Ray, Ramnarine, Valdez and Perez

As stated in this DOJ release:

“Douglas Ray … Victor Hugo Valdez Pinon … pleaded guilty … to conspiracy to violate the Foreign Corrupt Practices Act (FCPA) and conspiracy to commit wire fraud.  Kamta Ramnarine … and Daniel Perez … both pleaded guilty … to one count of conspiring to violate the FCPA.  […]

According to the defendants’ plea agreements, between 2006 and 2016, Ray conspired with Valdez and others to bribe Mexican officials.  The defendants and their co-conspirators, who owned or were associated with companies in the United States that provided aircraft maintenance, repair, overhaul and related services to customers from the United States and Mexico, paid the bribes in order to secure parts and servicing contracts with Mexican government-owned customers.  Ray agreed to pay bribes to at least seven different foreign officials, including Hernandez Montemayor, sometimes paying the bribes via wire transfer and checks to accounts in the United States controlled by the officials.  As part of his guilty plea, Hernandez Montemayor admitted that while employed by a Mexican state government, he accepted bribes from Ray, Ramnarine, Perez and others in exchange for taking certain actions to assist companies they owned in winning business with Hernandez Montemayor’s state government employer.  Hernandez Montemayor also admitted that he conspired with Ray, Ramnarine, Perez and others to launder the proceeds of the bribery scheme.

Ramnarine and Perez admitted that, in addition to bribing Hernandez Montemayor, they also conspired to pay bribes to several other foreign officials between 2007 and 2015 to ensure that their Brownsville-based company won aircraft parts and services contracts with Mexican government-owned customers.  As part of his guilty plea, Nevarez admitted that while employed by a Mexican public university, he accepted bribes from Ramnarine and Perez in exchange for taking certain actions to assist their company in winning business with the university.  Nevarez also admitted that he conspired with Ramnarine, Perez and others to launder the proceeds of the bribery scheme.

In total, Ray, Valdez Pinon, Ramnarine, Perez and their co-conspirators paid more than $2 million in bribes to Mexican officials, including Hernandez Montemayor and Nevarez, in order to secure aviation maintenance, repair and overhaul contracts.”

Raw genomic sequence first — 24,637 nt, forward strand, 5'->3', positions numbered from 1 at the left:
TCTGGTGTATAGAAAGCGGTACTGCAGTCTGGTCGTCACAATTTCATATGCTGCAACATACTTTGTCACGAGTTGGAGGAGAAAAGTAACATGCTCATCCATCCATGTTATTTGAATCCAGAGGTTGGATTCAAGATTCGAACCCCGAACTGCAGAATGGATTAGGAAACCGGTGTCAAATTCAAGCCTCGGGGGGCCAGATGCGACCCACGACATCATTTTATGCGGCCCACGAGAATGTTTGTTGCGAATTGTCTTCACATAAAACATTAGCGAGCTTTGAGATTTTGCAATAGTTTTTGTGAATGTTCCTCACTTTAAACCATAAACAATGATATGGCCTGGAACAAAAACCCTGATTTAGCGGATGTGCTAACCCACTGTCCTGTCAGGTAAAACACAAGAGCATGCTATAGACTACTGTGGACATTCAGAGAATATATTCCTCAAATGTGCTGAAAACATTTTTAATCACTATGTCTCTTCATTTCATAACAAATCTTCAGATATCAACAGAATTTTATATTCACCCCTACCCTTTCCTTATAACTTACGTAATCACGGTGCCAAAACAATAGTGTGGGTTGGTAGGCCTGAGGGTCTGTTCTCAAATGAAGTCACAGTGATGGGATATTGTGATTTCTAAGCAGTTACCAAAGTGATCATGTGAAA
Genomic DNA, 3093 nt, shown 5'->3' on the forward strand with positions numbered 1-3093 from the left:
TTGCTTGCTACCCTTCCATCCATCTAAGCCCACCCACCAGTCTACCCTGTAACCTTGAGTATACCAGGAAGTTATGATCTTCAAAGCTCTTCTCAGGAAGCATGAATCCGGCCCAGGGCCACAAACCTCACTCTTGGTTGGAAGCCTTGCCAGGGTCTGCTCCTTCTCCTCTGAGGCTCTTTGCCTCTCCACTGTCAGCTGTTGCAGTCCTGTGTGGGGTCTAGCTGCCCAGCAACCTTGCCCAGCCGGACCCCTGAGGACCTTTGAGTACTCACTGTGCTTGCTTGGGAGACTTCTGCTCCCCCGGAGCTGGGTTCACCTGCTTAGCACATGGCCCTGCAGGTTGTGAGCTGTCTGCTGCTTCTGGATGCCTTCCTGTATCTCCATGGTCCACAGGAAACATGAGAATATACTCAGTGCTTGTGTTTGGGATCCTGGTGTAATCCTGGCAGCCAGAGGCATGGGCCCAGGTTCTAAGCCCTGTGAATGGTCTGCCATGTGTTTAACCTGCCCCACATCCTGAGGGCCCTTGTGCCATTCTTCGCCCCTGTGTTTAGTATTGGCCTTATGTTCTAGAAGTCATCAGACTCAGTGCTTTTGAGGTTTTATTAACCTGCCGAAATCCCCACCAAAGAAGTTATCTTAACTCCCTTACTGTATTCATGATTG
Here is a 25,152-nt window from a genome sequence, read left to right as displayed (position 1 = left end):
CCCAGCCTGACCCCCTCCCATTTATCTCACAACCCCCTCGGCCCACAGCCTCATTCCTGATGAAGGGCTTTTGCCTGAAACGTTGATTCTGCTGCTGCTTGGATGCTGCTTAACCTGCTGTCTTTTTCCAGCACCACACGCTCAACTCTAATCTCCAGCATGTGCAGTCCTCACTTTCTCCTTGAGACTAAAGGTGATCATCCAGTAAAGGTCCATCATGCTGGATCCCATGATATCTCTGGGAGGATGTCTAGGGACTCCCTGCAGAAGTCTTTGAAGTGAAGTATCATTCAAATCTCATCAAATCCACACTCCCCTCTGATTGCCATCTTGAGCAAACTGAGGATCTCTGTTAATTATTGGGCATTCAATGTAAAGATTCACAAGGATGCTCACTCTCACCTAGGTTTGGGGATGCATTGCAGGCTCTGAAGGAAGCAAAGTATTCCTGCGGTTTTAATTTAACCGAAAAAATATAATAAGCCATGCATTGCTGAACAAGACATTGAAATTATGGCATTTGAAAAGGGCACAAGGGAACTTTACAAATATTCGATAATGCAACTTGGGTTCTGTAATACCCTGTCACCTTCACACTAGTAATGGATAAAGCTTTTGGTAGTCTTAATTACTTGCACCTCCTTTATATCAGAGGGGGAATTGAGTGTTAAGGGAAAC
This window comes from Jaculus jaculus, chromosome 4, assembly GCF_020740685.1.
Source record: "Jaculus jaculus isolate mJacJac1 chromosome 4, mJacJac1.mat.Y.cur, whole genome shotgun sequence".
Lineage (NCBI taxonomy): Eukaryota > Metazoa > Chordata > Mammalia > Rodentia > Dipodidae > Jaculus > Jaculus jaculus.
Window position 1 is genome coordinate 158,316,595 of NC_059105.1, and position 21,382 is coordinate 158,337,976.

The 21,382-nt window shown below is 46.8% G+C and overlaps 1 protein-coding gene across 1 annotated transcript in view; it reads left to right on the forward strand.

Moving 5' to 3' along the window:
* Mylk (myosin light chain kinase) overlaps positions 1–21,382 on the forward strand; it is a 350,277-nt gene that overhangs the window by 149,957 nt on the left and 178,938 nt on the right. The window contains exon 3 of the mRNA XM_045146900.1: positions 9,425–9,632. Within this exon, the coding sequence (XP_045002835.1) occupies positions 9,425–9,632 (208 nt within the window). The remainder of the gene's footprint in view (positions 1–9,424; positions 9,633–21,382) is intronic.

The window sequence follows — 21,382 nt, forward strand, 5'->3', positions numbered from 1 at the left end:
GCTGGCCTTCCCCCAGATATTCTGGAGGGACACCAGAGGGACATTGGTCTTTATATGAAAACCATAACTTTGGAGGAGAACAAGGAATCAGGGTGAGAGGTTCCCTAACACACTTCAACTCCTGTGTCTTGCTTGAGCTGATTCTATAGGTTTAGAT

Perez and Ramnarine were both sentenced to probation, Valdez was sentenced to one year and 1 day in prison and Ray was sentenced to 18 months (1.5 years).

Finally, and to demonstrate that the randomness of FCPA sentences occupies the full range of the spectrum, certain individuals who have pleaded guilty to seemingly less egregious FCPA violations have been sentenced to more prison time than the 5 years Harder received.

Jumet and Warwick

As highlighted in this DOJ release:

“Charles Jumet and “others conspired to pay money secretly to Panamanian government officials in exchange for awarding contracts to Ports Engineering Consultants Corporation (PECC) to maintain lighthouses and buoys along Panama’s waterway. In December 1997, the Panamanian government awarded PECC a no-bid 20-year concession. Upon receipt of the concession, Jumet admitted that he and others authorized corrupt payments to be made to the Panamanian government officials. In total, Jumet and others caused corrupt payments of more than $200,000 to be paid to the former administrator and the former deputy administrator of the Panama Maritime Authority and to a former high-ranking elected executive official of the Republic of Panama.

Jumet also made a false statement to federal agents about a “dividend” check payable to the bearer in the amount of $18,000 that was endorsed and deposited into an account belonging to the high-ranking elected Panamanian government official. Jumet falsely claimed that this “dividend” check was a donation for the high-ranking elected official’s re-election campaign, when, in fact, Jumet admitted it was given to the elected Panamanian government official as a corrupt payment for allowing PECC to receive the contract.

In a related case, John Warwick pleaded guilty ,,, for his role in the same conspiracy to violate the FCPA.”

Jumet was sentenced to 87 months (7.25 years) and Warwick was sentenced to 37 months (3.1 years).

And then of course there is the Joel Esquenazi and Carlos Rodriguez FCPA enforcement action that was seemingly less egregious than many of the examples highlighted below. Esquenazi and Rodriguez were charged and convicted for paying $890,000 to shell companies to be used for bribes to Haiti “foreign officials” to receive preferred telecommunication rates from the alleged state-owned telecommunications company.

Unlike the other defendants highlighted above who pleaded guilty, Esquenazi and Rodriguez exercised their constitutional right to a jury trial, yet paid a big price for testing their innocence.

Esquenazi was sentenced to 180 months (15 years) and Rodriguez was sentenced to 84 months (7 years).